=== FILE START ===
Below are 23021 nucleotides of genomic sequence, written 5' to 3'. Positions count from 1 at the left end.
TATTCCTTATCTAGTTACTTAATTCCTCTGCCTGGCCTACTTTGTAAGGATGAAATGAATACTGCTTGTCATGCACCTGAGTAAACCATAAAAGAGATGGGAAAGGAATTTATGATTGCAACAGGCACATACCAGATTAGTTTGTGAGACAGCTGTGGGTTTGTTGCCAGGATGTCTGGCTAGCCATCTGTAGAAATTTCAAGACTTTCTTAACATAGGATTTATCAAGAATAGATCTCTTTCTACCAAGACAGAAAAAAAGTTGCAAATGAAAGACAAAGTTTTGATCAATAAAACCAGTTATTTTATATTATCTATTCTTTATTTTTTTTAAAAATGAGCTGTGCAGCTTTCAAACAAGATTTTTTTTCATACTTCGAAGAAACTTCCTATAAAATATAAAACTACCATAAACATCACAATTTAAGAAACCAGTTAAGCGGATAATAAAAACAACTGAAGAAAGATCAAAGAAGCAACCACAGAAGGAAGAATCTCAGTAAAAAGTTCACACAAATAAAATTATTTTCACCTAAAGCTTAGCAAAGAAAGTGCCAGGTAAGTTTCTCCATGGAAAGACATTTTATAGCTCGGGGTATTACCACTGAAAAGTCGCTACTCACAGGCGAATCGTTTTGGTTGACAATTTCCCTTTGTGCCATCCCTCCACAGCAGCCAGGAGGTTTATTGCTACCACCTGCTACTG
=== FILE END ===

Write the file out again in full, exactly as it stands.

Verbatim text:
Below are 23021 nucleotides of genomic sequence, written 5' to 3'. Positions count from 1 at the left end.
TATTCCTTATCTAGTTACTTAATTCCTCTGCCTGGCCTACTTTGTAAGGATGAAATGAATACTGCTTGTCATGCACCTGAGTAAACCATAAAAGAGATGGGAAAGGAATTTATGATTGCAACAGGCACATACCAGATTAGTTTGTGAGACAGCTGTGGGTTTGTTGCCAGGATGTCTGGCTAGCCATCTGTAGAAATTTCAAGACTTTCTTAACATAGGATTTATCAAGAATAGATCTCTTTCTACCAAGACAGAAAAAAAGTTGCAAATGAAAGACAAAGTTTTGATCAATAAAACCAGTTATTTTATATTATCTATTCTTTATTTTTTTTAAAAATGAGCTGTGCAGCTTTCAAACAAGATTTTTTTTCATACTTCGAAGAAACTTCCTATAAAATATAAAACTACCATAAACATCACAATTTAAGAAACCAGTTAAGCGGATAATAAAAACAACTGAAGAAAGATCAAAGAAGCAACCACAGAAGGAAGAATCTCAGTAAAAAGTTCACACAAATAAAATTATTTTCACCTAAAGCTTAGCAAAGAAAGTGCCAGGTAAGTTTCTCCATGGAAAGACATTTTATAGCTCGGGGTATTACCACTGAAAAGTCGCTACTCACAGGCGAATCGTTTTGGTTGACAATTTCCCTTTGTGCCATCCCTCCACAGCAGCCAGGAGGTTTATTGCTACCACCTGCTACTG